1 Method and the Data

2.1 Method

2.1.2 Decomposition of Education Gini Coefficient by Location (Urban and Rural Sectors)

Gini coefficient the most widely used measure of inequality (for e.g. gender inequality, income inequality, education inequality) and is derived from the Lorenz curve. Lorenz curve is a graph which vertical line represent labeled non-descending order cumulative income or expenditure share and horizontal line represent the labeled non-descending order cumulative population. The inequality results of Gini coefficient range from 0 to 1 and 0 represent perfect equality and 1 represent completely unequal. Gini coefficient satisfy many properties, mean independence, population size independence, and Pigou-Dalton Transfer sensitivity.

The decomposition analysis of Gini coefficient is used to analyze the educational attainment of household head differences in urban and rural sectors. The contribution can show within urban rural education inequality or between urban and rural education inequality is more important to overall education inequality. Although the generalized entropy class of measures, Theil T and Theil L can decompose additively into between-groups and within-groups contributions, there has some problem in decomposing the education inequality into between-group and within-group contributions by Gini coefficient. The problem is arising the residual term if the groups of education ranges overlap. However, we can still examine both of the education disparity of household head in urban and rural sectors and overlapping in the distribution of education attainment between urban and rural sector.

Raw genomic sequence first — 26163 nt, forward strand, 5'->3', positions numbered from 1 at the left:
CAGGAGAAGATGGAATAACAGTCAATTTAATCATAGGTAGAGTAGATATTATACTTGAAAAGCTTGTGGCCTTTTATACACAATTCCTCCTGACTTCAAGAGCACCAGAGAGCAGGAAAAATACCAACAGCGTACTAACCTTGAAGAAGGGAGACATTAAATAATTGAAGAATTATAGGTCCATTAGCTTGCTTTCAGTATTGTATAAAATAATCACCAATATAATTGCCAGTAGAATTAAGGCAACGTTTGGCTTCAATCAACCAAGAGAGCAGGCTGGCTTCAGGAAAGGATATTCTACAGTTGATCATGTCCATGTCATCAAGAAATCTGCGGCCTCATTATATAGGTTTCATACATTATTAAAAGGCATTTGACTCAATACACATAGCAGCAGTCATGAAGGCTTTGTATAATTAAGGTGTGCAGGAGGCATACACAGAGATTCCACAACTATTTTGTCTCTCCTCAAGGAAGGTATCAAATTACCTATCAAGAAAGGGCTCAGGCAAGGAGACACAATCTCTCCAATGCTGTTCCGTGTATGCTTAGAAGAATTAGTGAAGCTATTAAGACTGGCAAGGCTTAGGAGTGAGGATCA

Given the population N, educational attainment of household head is measure by year of education that has been completed and urban and rural sectors are specified into 1 and 2. In order to measure the education inequality, the total Gini ratio defined by Gini is,

(2)

Where, || represent the mean of the absolute years of education differences, m is mean of the household head’s year of education, mean of the years of education and is the population in sector i.

In order to measure the decomposition of the Gini coefficient (Lambert and Aronson, 1993; Dagum, 1997), the decomposition of the Gini is defined as

. (3)

Where, () is the within-group Gini index, () is the between-groups Gini index, and () is the residual term.

The Gini coefficient within urban and rural subpopulation () is defined as

, (4)

and symbolizing by share of the population in urban and rural sectors, share of years of education in urban and rural sectors and Gini ratio of urban and rural sectors.